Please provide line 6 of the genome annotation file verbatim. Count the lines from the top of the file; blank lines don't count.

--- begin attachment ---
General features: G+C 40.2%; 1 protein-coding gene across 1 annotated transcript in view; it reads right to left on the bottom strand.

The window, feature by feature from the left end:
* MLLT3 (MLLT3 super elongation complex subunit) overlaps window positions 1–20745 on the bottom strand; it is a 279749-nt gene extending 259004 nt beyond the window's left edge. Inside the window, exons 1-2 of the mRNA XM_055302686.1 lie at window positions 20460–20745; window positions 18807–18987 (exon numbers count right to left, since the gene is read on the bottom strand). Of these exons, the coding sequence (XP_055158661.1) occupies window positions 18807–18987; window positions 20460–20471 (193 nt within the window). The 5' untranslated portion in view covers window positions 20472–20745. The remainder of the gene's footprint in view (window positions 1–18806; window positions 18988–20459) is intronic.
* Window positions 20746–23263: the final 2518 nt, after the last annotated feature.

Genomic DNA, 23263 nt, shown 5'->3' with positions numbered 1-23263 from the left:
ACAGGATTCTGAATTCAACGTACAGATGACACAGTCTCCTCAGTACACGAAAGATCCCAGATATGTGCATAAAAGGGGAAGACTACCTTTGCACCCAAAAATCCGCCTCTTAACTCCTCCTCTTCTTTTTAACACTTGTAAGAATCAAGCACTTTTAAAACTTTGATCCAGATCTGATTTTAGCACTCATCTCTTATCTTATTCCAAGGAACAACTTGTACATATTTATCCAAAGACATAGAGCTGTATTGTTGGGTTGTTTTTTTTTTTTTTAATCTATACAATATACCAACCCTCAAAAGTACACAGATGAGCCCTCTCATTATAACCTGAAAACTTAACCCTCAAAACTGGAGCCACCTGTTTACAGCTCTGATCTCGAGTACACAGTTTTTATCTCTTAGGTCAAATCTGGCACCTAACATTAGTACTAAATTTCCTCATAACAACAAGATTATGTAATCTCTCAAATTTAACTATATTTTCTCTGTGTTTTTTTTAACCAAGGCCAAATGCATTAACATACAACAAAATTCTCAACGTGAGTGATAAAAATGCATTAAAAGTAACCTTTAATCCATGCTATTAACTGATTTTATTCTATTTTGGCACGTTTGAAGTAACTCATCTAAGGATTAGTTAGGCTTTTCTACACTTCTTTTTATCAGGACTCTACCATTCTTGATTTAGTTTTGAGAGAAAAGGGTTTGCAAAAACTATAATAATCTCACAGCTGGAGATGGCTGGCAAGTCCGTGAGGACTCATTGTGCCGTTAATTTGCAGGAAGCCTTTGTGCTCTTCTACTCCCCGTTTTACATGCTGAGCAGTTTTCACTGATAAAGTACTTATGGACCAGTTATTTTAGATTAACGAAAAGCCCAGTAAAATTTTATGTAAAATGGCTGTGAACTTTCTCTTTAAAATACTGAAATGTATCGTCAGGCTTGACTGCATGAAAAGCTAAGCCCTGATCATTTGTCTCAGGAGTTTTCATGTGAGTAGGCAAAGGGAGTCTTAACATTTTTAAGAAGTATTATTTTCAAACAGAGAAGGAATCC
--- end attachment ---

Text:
ACAGGATTCTGAATTCAACGTACAGATGACACAGTCTCCTCAGTACACGAAAGATCCCAGATATGTGCATAAAAGGGGAAGACTACCTTTGCACCCAAAAATCCGCCTCTTAACTCCTCCTCTTCTTTTTAACACTTGTAAGAATCAAGCACTTTTAAAACTTTGATCCAGATCTGATTTTAGCACTCATCTCTTATCTTATTCCAAGGAACAACTTGTACATATTTATCCAAAGACATAGAGCTGTATTGTTGGGTTGTTTTTTTTTTTTTTAATCTATACAATATACCAACCCTCAAAAGTACACAGATGAGCCCTCTCATTATAACCTGAAAACTTAACCCTCAAAACTGGAGCCACCTGTTTACAGCTCTGATCTCGAGTACACAGTTTTTATCTCTTAGGTCAAATCTGGCACCTAACATTAGTACTAAATTTCCTCATAACAACAAGATTATGTAATCTCTCAAATTTAACTATATTTTCTCTGTGTTTTTTTTAACCAAGGCCAAATGCATTAACATACAACAAAATTCTCAACGTGAGTGATAAAAATGCATTAAAAGTAACCTTTAATCCATGCTATTAACTGATTTTATTCTATTTTGGCACGTTTGAAGTAACTCATCTAAGGATTAGTTAGGCTTTTCTACACTTCTTTTTATCAGGACTCTACCATTCTTGATTTAGTTTTGAGAGAAAAGGGTTTGCAAAAACTATAATAATCTCACAGCTGGAGATGGCTGGCAAGTCCGTGAGGACTCATTGTGCCGTTAATTTGCAGGAAGCCTTTGTGCTCTTCTACTCCCCGTTTTACATGCTGAGCAGTTTTCACTGATAAAGTACTTATGGACCAGTTATTTTAGATTAACGAAAAGCCCAGTAAAATTTTATGTAAAATGGCTGTGAACTTTCTCTTTAAAATACTGAAATGTATCGTCAGGCTTGACTGCATGAAAAGCTAAGCCCTGATCATTTGTCTCAGGAGTTTTCATGTGAGTAGGCAAAGGGAGTCTTAACATTTTTAAGAAGTATTATTTTCAAACAGAGAAGGAATCC